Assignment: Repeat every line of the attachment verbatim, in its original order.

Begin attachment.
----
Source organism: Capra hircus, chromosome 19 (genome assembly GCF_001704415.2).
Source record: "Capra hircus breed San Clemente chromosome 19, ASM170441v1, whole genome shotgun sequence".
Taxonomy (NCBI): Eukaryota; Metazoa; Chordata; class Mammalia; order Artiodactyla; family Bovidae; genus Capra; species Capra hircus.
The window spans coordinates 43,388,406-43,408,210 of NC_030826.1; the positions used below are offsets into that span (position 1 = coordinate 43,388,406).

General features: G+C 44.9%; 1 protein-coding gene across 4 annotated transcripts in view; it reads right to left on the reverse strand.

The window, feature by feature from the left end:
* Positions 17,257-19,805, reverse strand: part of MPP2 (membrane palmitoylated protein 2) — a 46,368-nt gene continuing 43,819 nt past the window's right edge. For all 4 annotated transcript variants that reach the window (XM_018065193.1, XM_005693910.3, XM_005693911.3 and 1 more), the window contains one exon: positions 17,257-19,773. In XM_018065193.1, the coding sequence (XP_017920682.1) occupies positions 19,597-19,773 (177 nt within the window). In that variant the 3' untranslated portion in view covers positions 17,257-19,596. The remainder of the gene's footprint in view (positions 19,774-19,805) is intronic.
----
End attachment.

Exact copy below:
Source organism: Capra hircus, chromosome 19 (genome assembly GCF_001704415.2).
Source record: "Capra hircus breed San Clemente chromosome 19, ASM170441v1, whole genome shotgun sequence".
Taxonomy (NCBI): Eukaryota; Metazoa; Chordata; class Mammalia; order Artiodactyla; family Bovidae; genus Capra; species Capra hircus.
The window spans coordinates 43,388,406-43,408,210 of NC_030826.1; the positions used below are offsets into that span (position 1 = coordinate 43,388,406).

General features: G+C 44.9%; 1 protein-coding gene across 4 annotated transcripts in view; it reads right to left on the reverse strand.

The window, feature by feature from the left end:
* Positions 17,257-19,805, reverse strand: part of MPP2 (membrane palmitoylated protein 2) — a 46,368-nt gene continuing 43,819 nt past the window's right edge. For all 4 annotated transcript variants that reach the window (XM_018065193.1, XM_005693910.3, XM_005693911.3 and 1 more), the window contains one exon: positions 17,257-19,773. In XM_018065193.1, the coding sequence (XP_017920682.1) occupies positions 19,597-19,773 (177 nt within the window). In that variant the 3' untranslated portion in view covers positions 17,257-19,596. The remainder of the gene's footprint in view (positions 19,774-19,805) is intronic.